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Cataract Surgery | Aug 2011

COMPLEX CASE MANAGEMENT: Visual Potential Decades After Trauma


A 51-year-old man presents for a routine examination. He states that his right eye has been blind since he suffered a blunt trauma at the age of 6. An examination reveals a visual acuity of hand motions in his right eye and 20/20 in his left eye. There is no afferent pupillary defect. A right exotropia of about 20 prism diopters is present.

Figure 1 shows the anterior segment of the patient’s right eye after dilation. A small corneal scar, posterior synechiae, and lenticular changes are evident. There is no retinal view. A B-scan reveals no gross abnormalities of the posterior segment. His left eye is within normal limits.

Upon further questioning, the patient states that the vision in his right eye has improved during the past decade from barely light perception to shadows to large figures. When asked if he desires surgical visual rehabilitation for his right eye, he asks for your professional opinion on his visual potential. How would you manage this case?


Amblyopia is likely, because the trauma occurred during the patient’s early childhood. Even with successful surgeries (he will need at least two procedures, including the strabismus surgery), the vision in his right eye will be compromised in comparison to that of his uninjured left eye. Further, it is unknown whether the patient will benefit from the surgery. Most important is to hold a comprehensive discussion with the patient that takes into account his needs, desires, and expectations while making sure that he understands the potential risks and complications. Setting realistic expectations is crucial. One must remember that this 51-year-old patient came for a routine examination, with no complaints.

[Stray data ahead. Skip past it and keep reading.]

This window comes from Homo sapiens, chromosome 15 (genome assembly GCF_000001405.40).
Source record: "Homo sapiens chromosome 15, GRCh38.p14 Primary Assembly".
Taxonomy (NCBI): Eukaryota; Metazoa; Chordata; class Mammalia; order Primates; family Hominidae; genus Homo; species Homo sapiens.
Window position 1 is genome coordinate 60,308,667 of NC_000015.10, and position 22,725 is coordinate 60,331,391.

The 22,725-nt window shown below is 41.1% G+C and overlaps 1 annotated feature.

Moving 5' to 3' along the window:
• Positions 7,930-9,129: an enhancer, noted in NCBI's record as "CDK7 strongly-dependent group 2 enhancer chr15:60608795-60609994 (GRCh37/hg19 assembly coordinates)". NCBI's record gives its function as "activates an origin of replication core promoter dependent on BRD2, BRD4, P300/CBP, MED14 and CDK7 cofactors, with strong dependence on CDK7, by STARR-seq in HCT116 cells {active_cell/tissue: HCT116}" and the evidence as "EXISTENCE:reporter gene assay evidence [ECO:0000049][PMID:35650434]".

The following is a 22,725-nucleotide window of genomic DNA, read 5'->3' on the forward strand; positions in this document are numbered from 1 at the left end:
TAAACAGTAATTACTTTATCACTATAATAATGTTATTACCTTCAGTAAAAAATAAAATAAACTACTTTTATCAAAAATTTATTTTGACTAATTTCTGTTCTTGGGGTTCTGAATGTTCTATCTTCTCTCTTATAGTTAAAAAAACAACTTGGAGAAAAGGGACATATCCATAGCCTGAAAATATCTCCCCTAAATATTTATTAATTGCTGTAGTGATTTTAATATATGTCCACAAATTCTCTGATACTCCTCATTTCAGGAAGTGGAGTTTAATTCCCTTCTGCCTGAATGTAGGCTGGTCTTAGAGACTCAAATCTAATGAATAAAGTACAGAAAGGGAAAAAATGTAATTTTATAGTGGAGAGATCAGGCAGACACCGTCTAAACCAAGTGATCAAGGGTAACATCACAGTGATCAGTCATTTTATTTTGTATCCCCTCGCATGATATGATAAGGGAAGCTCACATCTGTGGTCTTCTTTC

Figure 1 suggests that the lens has dissolved in the center, leaving a central membrane consisting of the anterior and posterior capsules. This gradual change would explain the improvement in the patient’s visual acuity. It could be challenging to separate the anterior capsule from the posterior capsule, and an anterior vitrectomy would likely be required. The status of the zonules requires careful evaluation, because dehiscence of the zonular fiber is not uncommon after trauma and could complicate surgery. The remaining ring of the crystalline lens is probably calcified and hard, in which case removing it without damaging the capsular bag could be challenging. The surgeon should perform an endothelial cell count preoperatively.

Depending on the status of the capsule, the surgeon should be prepared with different options for fixating the IOL. If enough capsular support exists, the preferred alternative would be the fixation of a three-piece IOL, with or without optic capture, in the ciliary sulcus. Otherwise, the surgeon will have to use another technique such as iris or scleral fixation or an ACIOL.

Another possibility is performing a small Nd:YAG laser capsulotomy and then fitting the patient with a contact lens.


This 51-year-old man may have an early childhood ocular trauma syndrome. To determine whether this is likely would require performing bilateral A-scan biometry for comparison.

It is not uncommon after an injury of the type described herein—when some element of retinal function is preserved—for a significant monocular axial myopia to develop in the injured eye. If this is the case, in spite of attempts at repair, the patient’s vision will likely be compromised to a large degree. This possibility may make intervention undesirable.

The improvement in vision described by the patient is likely a byproduct of the continued resorption/crenation of the damaged lens, which has allowed greater transmission of light and is a siren song best ignored.